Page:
|National origin||United Kingdom|
The Westland Interceptor was a fighter developed by the British company Westland Aircraft to Air Ministry Specification F.20/27. When tested in 1929 and 1930, it showed unsatisfactory handling characteristics and was rejected by the RAF in favour of the Hawker Fury biplane fighter.
Specification F.20/27 was for a fighter operating in the daylight interception role. The main requirement was that the F.20/27 fighter would be able to overtake, in the shortest possible time, an enemy aircraft passing overhead at 150 mph (242 km/hr) at an altitude of 20,000 feet (6,096 meters). This put the emphasis on high speed and rate of climb.
Design work on the Interceptor started in late 1927, and it made its first flight in early 1929, with Lieutnant L. G. Paget at the controls. The Interceptor was a low-wing monoplane with an all-metal structure and wire-braced wings, covered mostly in fabric with the exception of the front fuselage. It had a fixed undercarriage. The single prototype was powered by an uncowled Bristol Mercury IIA, later replaced by a Mercury III. It was armed with two .303-inch (7.7-mm) Vickers Mk.II machine guns, installed in the sides of the fuselage with the breeches within reach of the pilot. The guns were synchronized to fire through the propeller, and heated to improve their operation at high altitude. The RAF had intended to call for four-gun armament in Specification F.20/27, but after an administrative mix-up it was sent out to manufacturers calling for only two guns.
The handling characteristics of the Interceptor have been described as "alarming." In steep turns the elevator became ineffective, and the aircraft was prone to enter a spiral dive or a spin from such flight attitudes. The Mercury II engine suffered from persistent high oil temperatures. Test pilots gave a negative assessment of the Interceptor, causing it to be withdrawn from the F.20/27 competition.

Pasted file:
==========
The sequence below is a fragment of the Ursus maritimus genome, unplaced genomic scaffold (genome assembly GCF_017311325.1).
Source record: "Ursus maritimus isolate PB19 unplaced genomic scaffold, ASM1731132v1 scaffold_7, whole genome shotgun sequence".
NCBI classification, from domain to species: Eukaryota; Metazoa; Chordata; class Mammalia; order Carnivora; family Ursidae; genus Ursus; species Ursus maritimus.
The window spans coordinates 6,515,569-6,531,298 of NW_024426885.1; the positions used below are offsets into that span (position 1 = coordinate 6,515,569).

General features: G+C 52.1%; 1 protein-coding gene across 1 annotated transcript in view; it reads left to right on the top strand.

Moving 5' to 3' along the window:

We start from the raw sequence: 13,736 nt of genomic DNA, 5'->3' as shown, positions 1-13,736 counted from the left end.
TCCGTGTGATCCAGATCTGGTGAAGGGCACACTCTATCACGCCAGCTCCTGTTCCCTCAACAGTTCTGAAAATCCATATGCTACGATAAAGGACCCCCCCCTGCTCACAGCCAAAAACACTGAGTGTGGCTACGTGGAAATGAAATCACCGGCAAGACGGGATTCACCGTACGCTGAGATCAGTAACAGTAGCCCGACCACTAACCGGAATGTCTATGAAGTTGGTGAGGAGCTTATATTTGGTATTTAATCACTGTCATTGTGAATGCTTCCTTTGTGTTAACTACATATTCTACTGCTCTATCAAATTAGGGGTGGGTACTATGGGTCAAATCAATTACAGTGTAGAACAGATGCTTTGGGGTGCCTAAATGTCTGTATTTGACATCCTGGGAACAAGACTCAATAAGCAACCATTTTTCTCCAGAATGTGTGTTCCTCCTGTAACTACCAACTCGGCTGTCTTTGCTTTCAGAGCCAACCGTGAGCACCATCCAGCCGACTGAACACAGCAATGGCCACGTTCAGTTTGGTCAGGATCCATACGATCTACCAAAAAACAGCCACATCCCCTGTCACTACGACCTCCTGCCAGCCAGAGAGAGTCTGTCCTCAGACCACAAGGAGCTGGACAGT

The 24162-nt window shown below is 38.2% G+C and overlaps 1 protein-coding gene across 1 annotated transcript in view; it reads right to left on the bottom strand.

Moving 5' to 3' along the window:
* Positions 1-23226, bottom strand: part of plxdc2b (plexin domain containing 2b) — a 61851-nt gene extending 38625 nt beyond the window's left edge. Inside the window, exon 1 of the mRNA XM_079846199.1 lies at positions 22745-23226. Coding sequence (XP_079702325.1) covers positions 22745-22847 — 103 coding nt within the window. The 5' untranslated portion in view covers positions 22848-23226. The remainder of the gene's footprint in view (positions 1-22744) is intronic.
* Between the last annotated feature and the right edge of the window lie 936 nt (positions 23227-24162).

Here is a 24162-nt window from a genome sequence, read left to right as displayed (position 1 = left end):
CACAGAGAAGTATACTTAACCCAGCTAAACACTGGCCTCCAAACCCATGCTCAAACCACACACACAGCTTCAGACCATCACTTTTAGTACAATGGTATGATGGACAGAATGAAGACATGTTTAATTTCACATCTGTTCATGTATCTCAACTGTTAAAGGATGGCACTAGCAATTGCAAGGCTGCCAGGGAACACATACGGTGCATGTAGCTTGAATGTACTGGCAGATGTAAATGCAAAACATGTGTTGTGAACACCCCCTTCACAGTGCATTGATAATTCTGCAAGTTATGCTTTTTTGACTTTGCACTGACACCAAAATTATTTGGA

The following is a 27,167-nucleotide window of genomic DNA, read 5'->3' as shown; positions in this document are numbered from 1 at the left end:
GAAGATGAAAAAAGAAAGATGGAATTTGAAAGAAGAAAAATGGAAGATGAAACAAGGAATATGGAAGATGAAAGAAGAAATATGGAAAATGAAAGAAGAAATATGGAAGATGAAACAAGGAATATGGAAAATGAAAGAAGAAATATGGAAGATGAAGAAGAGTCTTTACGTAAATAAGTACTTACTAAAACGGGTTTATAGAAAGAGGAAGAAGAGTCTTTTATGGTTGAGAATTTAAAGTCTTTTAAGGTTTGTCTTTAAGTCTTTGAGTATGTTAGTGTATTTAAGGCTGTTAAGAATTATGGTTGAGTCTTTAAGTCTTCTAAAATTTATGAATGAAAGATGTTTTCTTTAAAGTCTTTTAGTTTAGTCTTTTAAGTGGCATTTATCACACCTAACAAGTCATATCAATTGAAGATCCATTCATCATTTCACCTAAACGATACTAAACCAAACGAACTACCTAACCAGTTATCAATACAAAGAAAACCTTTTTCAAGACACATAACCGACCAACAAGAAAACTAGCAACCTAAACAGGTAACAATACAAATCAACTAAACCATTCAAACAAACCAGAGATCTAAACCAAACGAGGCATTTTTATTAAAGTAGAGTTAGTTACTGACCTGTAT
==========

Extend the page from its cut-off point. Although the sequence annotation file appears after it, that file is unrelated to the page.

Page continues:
The aircraft continued to fly until 1935, but no orders were placed. Significant aerodynamic modifications were made to improve the handling characteristics, including a considerable increase in the height of the fin and rudder, to improve spin recovery. The troublesome Mercury engine was exchanged for a Bristol Jupiter VII, and later fitted with a Townend ring to reduce drag.
The Interceptor and two of the competing F.20/27 designs, the Vickers Jockey and de Havilland DH.77, were historically important because they were monoplane fighter prototypes, after a long period during which the standard fighter design was a biplane. However, all three were found lacking in overall performance and handling during the test flights, showing that the aircraft designers had failed to reach the project goal. The F.20/27 competition was won by the Hornet, which entered service under the name Hawker Fury.
Data from Airwar.
- Crew: one
- Length: 7.73 m (25 ft 4 in)
- Wingspan: 11.58 m (38 ft o in)
- Height: 2.94 m (9 ft 8 in)
- Wing area: 19.88 m (214 sq ft)
- Empty weight: 1,066 kg (2,350 lb)
- Max. takeoff weight: 1,508 kg (3,325 lb)
- Powerplant: 1 × Bristol Mercury IIA Radial engine, 440 HP (328 kW)
Aircraft of comparable role, configuration and era
- Armstrong Whitworth Starling II
- Bristol Bulldog Mk.II
- de Havilland DH.77
- Fairey Firefly II
- Hawker Fury
- Saunders A.10
- Vickers Jockey
|Wikimedia Commons has media related to Westland Interceptor.|
- "AGUSTAWESTLAND - Westland History - F 20/27 Interceptor (1928)". Retrieved 16 January 2009.
- Colin Sinnott, The Royal Air Force and Aircraft Design 1923-1939, Frank Cass publishing, UK 2001.
- James Goulding, Interceptor, Ian Allan Ltd., UK 1986.
- Tim Mason, British Flight Testing: Martlesham Heath 1920-1939, Putnam, UK 1993
- "Interceptor". Retrieved 16 January 2009.
Derek N James: "Westland Aircraft Since 1915"